True Grit

Apologies to readers, and indeed anyone who has been trying to contact me for the last few months. Regrettably due to the wrong type of leaves on the line, hypothyroidism, a plague of boils, economic conditions, a plague of locusts, ennui, political disaffection, World of Warcraft, a plague of boiling locusts, welfare dependency and numerous other reasons that are too tedious to mention, I have had neither the time nor the inclination to write anything. Or indeed do anything. This will now change.

Things that have occurred to me lately include – after a visit to Games Workshop in Bristol – that many men are presumably not aware that antiperspirant deodorant is surprisingly affordable; that whatever else one might say about them, the Germans know a thing or two about confectionary, specifically in the form of the marzipan Stollen; that the man from the AA appears to have to know more about computers than about engines to fix a car; and that despite what the media says, I do not regard Heathrow closing due to snow as a “national embarrassment” and that my personal self esteem is entirely unrelated to the movement of aircraft.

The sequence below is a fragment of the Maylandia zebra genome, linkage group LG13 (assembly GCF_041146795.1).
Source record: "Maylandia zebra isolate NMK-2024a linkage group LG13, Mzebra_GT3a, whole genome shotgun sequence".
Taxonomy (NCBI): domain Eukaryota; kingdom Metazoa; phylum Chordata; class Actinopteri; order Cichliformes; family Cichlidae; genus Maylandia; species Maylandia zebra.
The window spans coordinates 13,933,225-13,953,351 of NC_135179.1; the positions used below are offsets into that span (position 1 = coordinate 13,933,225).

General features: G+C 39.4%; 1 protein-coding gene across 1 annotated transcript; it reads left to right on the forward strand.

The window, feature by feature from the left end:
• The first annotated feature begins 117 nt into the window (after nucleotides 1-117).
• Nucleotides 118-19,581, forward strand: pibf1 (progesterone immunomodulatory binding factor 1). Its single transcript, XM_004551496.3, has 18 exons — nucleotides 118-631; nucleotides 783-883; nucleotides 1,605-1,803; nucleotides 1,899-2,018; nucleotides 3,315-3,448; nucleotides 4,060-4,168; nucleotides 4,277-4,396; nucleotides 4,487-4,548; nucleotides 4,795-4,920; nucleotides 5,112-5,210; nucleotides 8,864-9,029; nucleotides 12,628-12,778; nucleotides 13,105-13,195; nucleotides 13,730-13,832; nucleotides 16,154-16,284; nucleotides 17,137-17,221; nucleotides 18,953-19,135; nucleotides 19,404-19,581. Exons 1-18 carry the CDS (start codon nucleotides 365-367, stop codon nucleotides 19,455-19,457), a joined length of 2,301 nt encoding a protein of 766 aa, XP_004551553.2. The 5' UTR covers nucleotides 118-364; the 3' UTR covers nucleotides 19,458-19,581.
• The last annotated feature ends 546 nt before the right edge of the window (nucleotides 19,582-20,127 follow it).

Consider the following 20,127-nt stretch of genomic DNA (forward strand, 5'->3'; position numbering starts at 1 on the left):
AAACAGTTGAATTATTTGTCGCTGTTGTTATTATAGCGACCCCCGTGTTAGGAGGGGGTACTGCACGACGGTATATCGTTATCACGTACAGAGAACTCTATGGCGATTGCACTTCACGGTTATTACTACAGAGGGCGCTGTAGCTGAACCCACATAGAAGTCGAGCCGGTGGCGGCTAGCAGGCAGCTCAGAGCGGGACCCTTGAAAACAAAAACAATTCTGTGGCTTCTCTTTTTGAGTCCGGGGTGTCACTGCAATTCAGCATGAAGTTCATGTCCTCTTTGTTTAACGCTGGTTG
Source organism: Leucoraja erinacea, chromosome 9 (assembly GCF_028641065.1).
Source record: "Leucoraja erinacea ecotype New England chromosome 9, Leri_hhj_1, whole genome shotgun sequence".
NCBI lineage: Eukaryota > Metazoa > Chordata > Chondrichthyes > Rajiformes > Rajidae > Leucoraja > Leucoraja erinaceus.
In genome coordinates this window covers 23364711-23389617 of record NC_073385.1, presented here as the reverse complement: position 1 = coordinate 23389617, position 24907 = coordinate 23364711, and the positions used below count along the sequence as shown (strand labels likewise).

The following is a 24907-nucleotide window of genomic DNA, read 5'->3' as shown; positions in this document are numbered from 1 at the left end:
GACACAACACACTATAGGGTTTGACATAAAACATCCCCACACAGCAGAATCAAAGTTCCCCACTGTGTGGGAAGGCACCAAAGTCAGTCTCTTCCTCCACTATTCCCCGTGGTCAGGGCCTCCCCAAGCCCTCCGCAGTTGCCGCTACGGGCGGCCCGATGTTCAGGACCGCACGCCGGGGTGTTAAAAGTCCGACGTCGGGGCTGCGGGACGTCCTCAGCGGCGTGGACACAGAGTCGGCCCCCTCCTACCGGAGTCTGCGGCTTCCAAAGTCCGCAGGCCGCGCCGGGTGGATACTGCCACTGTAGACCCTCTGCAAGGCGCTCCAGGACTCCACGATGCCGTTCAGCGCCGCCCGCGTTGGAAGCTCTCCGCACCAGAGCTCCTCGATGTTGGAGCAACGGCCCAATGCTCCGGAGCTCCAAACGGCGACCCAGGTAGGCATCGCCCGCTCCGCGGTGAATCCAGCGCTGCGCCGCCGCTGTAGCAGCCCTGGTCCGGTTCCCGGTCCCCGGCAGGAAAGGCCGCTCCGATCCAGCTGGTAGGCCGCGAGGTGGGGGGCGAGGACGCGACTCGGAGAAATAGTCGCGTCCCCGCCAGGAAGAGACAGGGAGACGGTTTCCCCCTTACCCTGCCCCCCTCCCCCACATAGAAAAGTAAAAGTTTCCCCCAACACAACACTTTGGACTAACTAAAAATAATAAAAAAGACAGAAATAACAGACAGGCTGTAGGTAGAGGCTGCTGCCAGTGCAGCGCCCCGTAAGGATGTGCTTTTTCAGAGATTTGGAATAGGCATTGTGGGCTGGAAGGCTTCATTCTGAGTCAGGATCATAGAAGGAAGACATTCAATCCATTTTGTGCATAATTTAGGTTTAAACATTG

With the new year coming up and the now traditional British winter tradition of a trip to casualty and a broken bone for every family, I thought I’d jot down a quick note about gritting. After the 2009/10 debacle, every council in the country is aware of the requirement to check grit stocks and prepare for freezing temperatures. Certainly around my way, the roads all look pretty clear, and the new residents parking scheme signs are terribly, terribly shiny.

But one might ask, “Is it possible to grit pavements?”. The answer is “Yes”. You can purchase a Cruiser Turbocast 300 for less than £300 ex VAT from the nice chaps at Gritbins, and Brown or White Rock salt for around £23 ex VAT per 25 kilogram bag (0.92p per kilo) from Seton.

So, why aren’t pavements gritted? That is a more difficult question to answer, particularly if one considers how much is paid by British taxpayers to their local councils and to national government. The draft budget for Bristol is no doubt due to surface soon, and in case you’d forgotten, for the current year the plan was to spend £397 million, and the council expects to be £1.1 million over budget, despite dipping into reserves for an extra £2 million.